3 Aug 2018
It is up to us, in academia, civil society and social movements, to produce transformed land relations, writes Professor
IN 1993, PRESIDENT Cyril Ramaphosa, who was then the secretary-general of the ANC, spoke at the Land Redistribution Options Conference in Joburg, where a future plan for land reform was being thrashed out. He said in his opening remarks: “The massively unequal distribution of land is not merely an unfortunate legacy of apartheid; it is the totally unacceptable continuation of apartheid.”
Whereas there were 60 000 commercial farmers in the mid-1990s, with policy changes and agricultural deregulation, this number has now shrunk to only about 35 000, says the writer. Looking back now, from 2018, this statement stands as a damning indictment of the ANC’s track record in government, because we can still say that this unacceptable situation has continued.
Public hearings have exposed the extent of division and grievance:
The public hearings process that is under way, convened by Parliament’s constitutional review committee, has exposed the extent of division and grievance on questions of land.
Land is simultaneously a material issue about poverty and inequality (who owns assets in our economy) and a symbol of identity, home and citizenship.
We need to acknowledge that the land question is not just a matter of farming, or the economy.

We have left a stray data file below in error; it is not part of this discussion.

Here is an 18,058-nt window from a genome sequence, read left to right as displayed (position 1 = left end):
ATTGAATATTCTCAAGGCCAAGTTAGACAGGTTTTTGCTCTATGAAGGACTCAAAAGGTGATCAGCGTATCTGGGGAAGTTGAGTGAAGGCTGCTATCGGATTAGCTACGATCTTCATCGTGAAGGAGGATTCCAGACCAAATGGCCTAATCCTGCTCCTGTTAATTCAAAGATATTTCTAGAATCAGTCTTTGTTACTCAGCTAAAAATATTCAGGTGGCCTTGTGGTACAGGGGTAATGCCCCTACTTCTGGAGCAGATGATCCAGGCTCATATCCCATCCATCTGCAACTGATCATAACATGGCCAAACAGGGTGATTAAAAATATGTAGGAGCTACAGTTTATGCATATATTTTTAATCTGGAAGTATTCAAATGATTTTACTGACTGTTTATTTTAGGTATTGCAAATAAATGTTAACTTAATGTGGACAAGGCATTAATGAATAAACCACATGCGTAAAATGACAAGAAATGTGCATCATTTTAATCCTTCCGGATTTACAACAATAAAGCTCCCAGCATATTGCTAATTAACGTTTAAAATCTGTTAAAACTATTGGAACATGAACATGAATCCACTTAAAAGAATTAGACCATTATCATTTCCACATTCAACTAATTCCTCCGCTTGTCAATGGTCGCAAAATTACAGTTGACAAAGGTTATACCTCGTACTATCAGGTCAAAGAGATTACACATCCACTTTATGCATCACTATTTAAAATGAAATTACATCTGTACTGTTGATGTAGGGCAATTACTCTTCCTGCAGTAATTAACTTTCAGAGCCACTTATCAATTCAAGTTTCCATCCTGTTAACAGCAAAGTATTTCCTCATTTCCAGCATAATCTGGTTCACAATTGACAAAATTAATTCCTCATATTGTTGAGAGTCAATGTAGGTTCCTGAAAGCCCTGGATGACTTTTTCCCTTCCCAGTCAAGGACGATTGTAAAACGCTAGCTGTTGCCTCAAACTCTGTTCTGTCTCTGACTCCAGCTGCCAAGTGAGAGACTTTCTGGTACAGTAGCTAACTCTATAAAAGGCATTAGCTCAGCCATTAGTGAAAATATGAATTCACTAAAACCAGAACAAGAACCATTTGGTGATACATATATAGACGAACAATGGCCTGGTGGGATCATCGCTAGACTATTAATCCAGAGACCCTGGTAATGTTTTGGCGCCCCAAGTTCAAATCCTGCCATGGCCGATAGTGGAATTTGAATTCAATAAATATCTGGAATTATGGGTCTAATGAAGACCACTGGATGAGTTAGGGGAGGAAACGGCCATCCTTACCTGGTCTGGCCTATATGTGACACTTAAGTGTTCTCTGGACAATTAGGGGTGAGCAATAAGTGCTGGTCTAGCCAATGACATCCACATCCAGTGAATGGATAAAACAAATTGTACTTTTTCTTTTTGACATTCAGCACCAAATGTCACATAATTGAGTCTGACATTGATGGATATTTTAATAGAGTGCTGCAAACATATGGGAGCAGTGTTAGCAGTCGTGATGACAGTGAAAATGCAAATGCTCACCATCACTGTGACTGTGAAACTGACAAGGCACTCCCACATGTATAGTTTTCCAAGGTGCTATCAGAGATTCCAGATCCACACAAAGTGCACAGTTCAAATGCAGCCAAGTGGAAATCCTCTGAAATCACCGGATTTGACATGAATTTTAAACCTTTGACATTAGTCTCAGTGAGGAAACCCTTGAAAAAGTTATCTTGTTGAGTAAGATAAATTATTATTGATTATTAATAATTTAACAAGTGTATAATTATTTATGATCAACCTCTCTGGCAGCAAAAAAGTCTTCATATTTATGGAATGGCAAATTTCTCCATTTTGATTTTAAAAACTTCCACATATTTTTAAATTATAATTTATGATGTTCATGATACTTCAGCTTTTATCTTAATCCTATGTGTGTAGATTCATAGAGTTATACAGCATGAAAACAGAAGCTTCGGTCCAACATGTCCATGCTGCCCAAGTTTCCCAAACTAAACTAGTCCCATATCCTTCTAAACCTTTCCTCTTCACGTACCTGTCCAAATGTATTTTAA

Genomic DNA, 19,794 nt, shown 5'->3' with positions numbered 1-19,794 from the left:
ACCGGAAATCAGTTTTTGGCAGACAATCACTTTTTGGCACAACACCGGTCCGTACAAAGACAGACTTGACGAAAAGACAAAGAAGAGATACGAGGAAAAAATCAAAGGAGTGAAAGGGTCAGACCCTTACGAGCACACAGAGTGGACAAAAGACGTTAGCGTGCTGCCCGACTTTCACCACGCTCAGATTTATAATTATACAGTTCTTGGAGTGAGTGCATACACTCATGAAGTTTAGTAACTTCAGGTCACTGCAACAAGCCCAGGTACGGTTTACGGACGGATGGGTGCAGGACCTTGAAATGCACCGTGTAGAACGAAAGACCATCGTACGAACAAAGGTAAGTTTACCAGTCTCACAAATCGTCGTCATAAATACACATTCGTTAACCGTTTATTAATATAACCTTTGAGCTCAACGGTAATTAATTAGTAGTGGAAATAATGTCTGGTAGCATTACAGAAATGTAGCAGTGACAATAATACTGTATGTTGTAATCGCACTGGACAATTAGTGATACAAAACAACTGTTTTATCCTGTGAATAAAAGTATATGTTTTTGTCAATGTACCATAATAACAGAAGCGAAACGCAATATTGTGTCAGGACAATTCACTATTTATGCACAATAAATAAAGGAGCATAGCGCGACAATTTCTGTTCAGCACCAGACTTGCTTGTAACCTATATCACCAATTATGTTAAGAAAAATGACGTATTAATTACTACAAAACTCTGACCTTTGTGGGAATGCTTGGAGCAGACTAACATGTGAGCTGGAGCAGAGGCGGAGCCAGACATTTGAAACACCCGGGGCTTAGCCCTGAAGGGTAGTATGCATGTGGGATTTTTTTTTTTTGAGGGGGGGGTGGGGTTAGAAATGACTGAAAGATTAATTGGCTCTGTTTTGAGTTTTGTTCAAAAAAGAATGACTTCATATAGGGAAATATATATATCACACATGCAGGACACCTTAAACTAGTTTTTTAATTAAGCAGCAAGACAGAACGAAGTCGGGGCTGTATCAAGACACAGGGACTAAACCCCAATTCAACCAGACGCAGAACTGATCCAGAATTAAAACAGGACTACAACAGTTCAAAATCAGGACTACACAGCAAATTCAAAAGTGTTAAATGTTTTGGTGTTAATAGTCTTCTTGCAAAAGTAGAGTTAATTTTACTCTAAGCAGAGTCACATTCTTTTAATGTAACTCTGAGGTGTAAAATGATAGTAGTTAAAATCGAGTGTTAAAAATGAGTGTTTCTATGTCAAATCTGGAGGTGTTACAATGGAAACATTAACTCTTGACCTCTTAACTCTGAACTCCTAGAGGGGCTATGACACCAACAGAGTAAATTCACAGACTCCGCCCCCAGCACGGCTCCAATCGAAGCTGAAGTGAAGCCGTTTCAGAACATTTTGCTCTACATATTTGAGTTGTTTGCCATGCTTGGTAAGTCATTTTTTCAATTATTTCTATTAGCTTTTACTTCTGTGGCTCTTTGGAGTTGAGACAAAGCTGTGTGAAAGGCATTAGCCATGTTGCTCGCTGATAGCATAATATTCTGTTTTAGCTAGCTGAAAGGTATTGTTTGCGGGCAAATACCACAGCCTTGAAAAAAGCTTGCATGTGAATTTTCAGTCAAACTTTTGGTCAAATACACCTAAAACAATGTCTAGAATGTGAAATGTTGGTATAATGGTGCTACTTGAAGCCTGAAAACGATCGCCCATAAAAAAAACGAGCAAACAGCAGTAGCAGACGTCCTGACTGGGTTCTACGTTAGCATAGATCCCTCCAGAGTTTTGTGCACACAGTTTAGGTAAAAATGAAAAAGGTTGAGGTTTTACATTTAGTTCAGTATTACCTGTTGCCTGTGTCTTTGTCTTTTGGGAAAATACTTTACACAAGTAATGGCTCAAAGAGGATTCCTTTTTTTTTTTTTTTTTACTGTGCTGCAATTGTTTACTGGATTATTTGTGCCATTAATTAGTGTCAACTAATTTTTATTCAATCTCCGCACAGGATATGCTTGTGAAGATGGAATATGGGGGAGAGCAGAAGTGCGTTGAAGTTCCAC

It is something visceral and raw, and what we have seen in recent weeks and months is that South Africans are deeply polarised – and this is overwhelmingly along racial lines.
We see, time and time again, white, mostly male, farmers arguing against expropriation without compensation. We see, time and time again, old black women and men speaking of the hardship and pain of land dispossession, and of what it has meant in their lives.
And young black women and men talking about how this loss continues to affect them and how the poverty it produced continues to shape their lives, even when they have moved to the cities. We are talking past one another.
There is anger, and there is fear. But there is also some hope of something different to come. What is that something?
We must acknowledge our intergenerational inheritances:
Let’s start with this: what can we agree upon? Land dispossession is a basis of racial inequality that has been inherited, and continues to be perpetuated, across generations.
There has been an intergenerational inheritance of poverty for those who lost land and also livestock, homes and opportunities, and who were forced into demeaning and exploitative migrant labour and Bantu education.
The effects of all this are still felt by our current generation. There has also been an intergenerational inheritance of privilege, by those who got land, accumulated wealth, invested in education, got good (and protected) jobs, and amassed wealth, now often far away from the land itself.